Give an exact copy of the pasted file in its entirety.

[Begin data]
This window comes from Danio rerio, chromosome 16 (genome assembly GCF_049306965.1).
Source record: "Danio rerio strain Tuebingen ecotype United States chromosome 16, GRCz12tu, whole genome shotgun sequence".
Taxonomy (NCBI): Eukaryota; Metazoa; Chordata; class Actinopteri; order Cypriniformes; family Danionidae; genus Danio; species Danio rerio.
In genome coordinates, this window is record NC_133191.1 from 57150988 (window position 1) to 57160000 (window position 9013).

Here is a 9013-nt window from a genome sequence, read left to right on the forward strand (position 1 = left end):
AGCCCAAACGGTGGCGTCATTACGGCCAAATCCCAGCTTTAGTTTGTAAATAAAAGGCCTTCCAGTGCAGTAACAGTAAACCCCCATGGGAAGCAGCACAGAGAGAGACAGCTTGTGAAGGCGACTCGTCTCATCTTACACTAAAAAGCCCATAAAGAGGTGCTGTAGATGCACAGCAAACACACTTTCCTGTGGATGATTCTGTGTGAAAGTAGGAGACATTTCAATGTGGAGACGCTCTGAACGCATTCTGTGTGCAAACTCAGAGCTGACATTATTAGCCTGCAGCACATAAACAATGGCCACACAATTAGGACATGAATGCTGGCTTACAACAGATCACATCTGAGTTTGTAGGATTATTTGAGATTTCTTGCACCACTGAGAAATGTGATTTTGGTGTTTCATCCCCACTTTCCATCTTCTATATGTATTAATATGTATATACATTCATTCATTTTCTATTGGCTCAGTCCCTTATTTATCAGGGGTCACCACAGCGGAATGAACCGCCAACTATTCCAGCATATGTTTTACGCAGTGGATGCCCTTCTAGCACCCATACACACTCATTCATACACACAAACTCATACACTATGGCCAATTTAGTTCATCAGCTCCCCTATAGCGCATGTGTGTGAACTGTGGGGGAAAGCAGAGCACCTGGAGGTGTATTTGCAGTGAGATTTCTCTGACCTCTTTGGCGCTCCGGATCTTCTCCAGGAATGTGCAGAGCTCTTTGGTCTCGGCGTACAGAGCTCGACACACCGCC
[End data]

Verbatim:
This window comes from Danio rerio, chromosome 16 (genome assembly GCF_049306965.1).
Source record: "Danio rerio strain Tuebingen ecotype United States chromosome 16, GRCz12tu, whole genome shotgun sequence".
Taxonomy (NCBI): Eukaryota; Metazoa; Chordata; class Actinopteri; order Cypriniformes; family Danionidae; genus Danio; species Danio rerio.
In genome coordinates, this window is record NC_133191.1 from 57150988 (window position 1) to 57160000 (window position 9013).

Here is a 9013-nt window from a genome sequence, read left to right on the forward strand (position 1 = left end):
AGCCCAAACGGTGGCGTCATTACGGCCAAATCCCAGCTTTAGTTTGTAAATAAAAGGCCTTCCAGTGCAGTAACAGTAAACCCCCATGGGAAGCAGCACAGAGAGAGACAGCTTGTGAAGGCGACTCGTCTCATCTTACACTAAAAAGCCCATAAAGAGGTGCTGTAGATGCACAGCAAACACACTTTCCTGTGGATGATTCTGTGTGAAAGTAGGAGACATTTCAATGTGGAGACGCTCTGAACGCATTCTGTGTGCAAACTCAGAGCTGACATTATTAGCCTGCAGCACATAAACAATGGCCACACAATTAGGACATGAATGCTGGCTTACAACAGATCACATCTGAGTTTGTAGGATTATTTGAGATTTCTTGCACCACTGAGAAATGTGATTTTGGTGTTTCATCCCCACTTTCCATCTTCTATATGTATTAATATGTATATACATTCATTCATTTTCTATTGGCTCAGTCCCTTATTTATCAGGGGTCACCACAGCGGAATGAACCGCCAACTATTCCAGCATATGTTTTACGCAGTGGATGCCCTTCTAGCACCCATACACACTCATTCATACACACAAACTCATACACTATGGCCAATTTAGTTCATCAGCTCCCCTATAGCGCATGTGTGTGAACTGTGGGGGAAAGCAGAGCACCTGGAGGTGTATTTGCAGTGAGATTTCTCTGACCTCTTTGGCGCTCCGGATCTTCTCCAGGAATGTGCAGAGCTCTTTGGTCTCGGCGTACAGAGCTCGACACACCGCC